To most of us, the boundaries of origami are pretty well established: You have your cranes, your elephants, and your paper footballs. But hundreds of artists around the world use origami as a technical framework for making original art—and now, 88 of those artists are getting a high-profile show of their work.

At New York's Cooper Union this month, an exhibit called Surface to Structure will bring together nearly one hundred pieces of contemporary origami, ranging from fashion to animals to avant-garde art. The exhibition was funded on Indie Go-Go, and it's a tribute to the school's famed 1959 origami exhibition, Plane Geometry and Fancy Figures—the first origami exhibition to ever be staged in the US. The idea behind Surface to Structure is to show how the artform has evolved since.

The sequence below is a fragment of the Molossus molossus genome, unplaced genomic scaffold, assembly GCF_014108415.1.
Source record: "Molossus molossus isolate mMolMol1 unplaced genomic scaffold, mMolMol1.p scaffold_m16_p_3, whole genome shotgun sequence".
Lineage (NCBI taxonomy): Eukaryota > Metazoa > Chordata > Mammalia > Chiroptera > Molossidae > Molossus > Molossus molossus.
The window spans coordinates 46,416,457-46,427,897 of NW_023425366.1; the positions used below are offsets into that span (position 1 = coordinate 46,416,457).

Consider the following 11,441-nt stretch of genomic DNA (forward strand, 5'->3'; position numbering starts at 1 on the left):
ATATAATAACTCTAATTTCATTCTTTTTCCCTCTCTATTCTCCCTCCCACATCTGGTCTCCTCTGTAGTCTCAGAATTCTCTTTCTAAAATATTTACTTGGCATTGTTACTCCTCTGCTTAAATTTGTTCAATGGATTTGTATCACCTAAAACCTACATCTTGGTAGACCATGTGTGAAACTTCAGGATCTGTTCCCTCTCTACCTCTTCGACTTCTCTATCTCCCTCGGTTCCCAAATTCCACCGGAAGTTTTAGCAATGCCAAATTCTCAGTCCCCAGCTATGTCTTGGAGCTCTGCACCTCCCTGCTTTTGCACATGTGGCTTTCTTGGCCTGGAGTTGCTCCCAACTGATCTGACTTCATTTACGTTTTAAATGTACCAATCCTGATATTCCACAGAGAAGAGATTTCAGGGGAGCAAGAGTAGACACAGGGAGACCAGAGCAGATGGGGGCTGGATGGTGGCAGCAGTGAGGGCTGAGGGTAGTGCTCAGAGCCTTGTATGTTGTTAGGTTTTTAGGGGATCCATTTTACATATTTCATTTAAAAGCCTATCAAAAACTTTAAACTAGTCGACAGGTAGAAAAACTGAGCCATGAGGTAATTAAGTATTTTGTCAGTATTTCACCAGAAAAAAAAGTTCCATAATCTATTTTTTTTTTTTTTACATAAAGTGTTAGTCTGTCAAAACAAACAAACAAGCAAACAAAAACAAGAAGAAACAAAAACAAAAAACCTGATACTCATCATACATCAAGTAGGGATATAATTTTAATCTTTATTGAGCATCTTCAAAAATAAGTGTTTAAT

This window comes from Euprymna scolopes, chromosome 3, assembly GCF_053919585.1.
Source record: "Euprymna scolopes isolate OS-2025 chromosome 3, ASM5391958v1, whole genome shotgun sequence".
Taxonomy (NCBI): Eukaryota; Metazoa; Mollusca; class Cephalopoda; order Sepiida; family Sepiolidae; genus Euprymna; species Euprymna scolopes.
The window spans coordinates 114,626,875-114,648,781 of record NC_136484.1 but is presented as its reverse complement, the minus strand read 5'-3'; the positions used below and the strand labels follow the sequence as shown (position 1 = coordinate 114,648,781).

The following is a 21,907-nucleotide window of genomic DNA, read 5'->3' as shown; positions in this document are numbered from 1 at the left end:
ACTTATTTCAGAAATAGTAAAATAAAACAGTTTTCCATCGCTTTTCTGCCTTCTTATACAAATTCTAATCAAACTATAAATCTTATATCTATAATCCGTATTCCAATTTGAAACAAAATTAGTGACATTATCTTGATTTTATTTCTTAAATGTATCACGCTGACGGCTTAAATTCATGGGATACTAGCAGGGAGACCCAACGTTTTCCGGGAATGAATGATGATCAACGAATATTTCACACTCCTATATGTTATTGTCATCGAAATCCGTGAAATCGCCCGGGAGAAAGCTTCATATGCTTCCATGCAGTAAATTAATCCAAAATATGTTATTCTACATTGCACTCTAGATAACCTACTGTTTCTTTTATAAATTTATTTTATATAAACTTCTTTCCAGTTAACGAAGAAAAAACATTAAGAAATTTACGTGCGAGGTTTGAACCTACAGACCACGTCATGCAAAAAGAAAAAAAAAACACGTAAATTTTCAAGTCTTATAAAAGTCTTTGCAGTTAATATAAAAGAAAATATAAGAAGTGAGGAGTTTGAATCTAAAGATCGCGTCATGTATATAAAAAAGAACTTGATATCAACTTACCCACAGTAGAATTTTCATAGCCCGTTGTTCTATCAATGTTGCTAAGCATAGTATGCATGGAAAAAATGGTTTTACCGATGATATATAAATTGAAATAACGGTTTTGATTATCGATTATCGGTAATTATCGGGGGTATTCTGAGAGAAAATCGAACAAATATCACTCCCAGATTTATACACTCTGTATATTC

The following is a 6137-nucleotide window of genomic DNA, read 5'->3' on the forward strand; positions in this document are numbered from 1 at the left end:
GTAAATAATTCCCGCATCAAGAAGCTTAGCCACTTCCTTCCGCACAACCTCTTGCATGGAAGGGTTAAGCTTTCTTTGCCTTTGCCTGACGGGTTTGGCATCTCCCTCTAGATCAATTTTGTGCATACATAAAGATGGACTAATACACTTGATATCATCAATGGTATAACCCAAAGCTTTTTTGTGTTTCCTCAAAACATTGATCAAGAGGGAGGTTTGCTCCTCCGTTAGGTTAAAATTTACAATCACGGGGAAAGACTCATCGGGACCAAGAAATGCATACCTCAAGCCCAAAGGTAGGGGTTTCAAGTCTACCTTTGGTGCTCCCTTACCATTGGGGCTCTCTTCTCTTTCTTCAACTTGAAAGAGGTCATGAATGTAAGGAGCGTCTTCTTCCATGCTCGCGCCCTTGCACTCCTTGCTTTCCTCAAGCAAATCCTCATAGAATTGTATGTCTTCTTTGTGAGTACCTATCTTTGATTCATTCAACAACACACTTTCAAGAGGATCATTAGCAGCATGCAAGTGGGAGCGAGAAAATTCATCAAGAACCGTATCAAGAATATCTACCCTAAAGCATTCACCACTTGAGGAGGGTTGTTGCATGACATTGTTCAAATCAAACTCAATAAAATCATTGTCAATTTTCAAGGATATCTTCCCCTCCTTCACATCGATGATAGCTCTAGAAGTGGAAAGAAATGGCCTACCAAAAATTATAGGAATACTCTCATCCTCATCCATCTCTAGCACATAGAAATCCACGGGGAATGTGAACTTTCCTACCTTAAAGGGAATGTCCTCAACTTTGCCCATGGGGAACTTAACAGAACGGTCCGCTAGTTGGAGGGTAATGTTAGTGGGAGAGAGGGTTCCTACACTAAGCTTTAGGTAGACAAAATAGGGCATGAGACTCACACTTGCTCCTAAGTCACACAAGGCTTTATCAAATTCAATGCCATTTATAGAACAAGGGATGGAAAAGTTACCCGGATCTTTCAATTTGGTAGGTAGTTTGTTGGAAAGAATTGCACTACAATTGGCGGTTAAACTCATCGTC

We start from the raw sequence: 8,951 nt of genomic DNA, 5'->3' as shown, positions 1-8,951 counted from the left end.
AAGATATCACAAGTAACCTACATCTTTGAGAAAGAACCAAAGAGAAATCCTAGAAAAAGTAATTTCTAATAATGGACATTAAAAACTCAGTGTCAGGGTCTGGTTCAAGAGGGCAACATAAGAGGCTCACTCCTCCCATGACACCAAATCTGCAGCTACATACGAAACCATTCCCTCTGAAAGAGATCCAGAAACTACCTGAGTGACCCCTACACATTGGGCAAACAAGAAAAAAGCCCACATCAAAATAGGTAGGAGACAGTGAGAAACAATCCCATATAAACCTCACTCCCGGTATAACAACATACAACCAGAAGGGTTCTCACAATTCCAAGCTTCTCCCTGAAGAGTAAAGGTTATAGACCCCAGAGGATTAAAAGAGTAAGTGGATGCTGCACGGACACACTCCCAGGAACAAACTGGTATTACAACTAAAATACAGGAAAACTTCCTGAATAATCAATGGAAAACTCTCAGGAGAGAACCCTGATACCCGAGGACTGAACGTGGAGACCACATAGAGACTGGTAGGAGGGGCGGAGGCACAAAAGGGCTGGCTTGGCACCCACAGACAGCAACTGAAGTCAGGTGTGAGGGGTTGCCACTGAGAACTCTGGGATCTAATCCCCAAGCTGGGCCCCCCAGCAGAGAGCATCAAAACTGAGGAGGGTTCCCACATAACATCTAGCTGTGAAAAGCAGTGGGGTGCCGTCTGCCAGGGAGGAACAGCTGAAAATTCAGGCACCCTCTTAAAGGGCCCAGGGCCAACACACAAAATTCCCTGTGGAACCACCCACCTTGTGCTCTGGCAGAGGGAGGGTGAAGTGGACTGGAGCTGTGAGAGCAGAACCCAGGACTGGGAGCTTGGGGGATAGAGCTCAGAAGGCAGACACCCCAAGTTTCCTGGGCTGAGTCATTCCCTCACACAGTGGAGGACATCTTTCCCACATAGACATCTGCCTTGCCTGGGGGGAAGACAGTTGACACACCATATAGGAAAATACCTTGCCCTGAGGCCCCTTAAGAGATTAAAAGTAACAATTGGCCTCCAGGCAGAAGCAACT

The opening is this Thursday, June 19, 7–10PM, and the show will remain on view until July 3rd. Check it out if you're in NYC, but if not, here are a few highlights.

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"Event Horizon," 2013, by Byriah Loper, USA.

"Shakti," by Joel Cooper, 2013, USA.

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"Rabbits in Motion," designed by Ronald Koh, Folded by Ng Boon Choon of Singapore/Malaysia.

"Kiwi," designed by Bernie Peyton of the USA.

"Diamond Crystal Lattice," 2013, by Jeannine Mosely, USA.

"St. Michael, The Archangel," by Vietnamese artist Tran Trung Hieu.

"Crystallization," 2010, by Hana Coufalová, Czech Republic.

"Ciérbol," 2013, by Victor Coeurjoly, Spain.

"Freeform Origami Corrugation (Nudibranch)," by Tomohiro Tachi, Japan.

"South African Lion," by gachepapier, from Belgium/Germany.

"Fluid Dynamic," 2013, by Richard Swee­ney, UK.

"Constrained Bowl," 2012, by Linda Smith, USA.

"Gorilla," by Nguyen Hung Cuong of Vietnam.

"Lion," by Hoang Tien Quyet of Vietnam

"Vole," by Bernie Peyton of the USA.

By Evan Zodl.

"Flying Mantis," by Brian Chan of the USA.

All pieces photographed by Christopher Bierlein.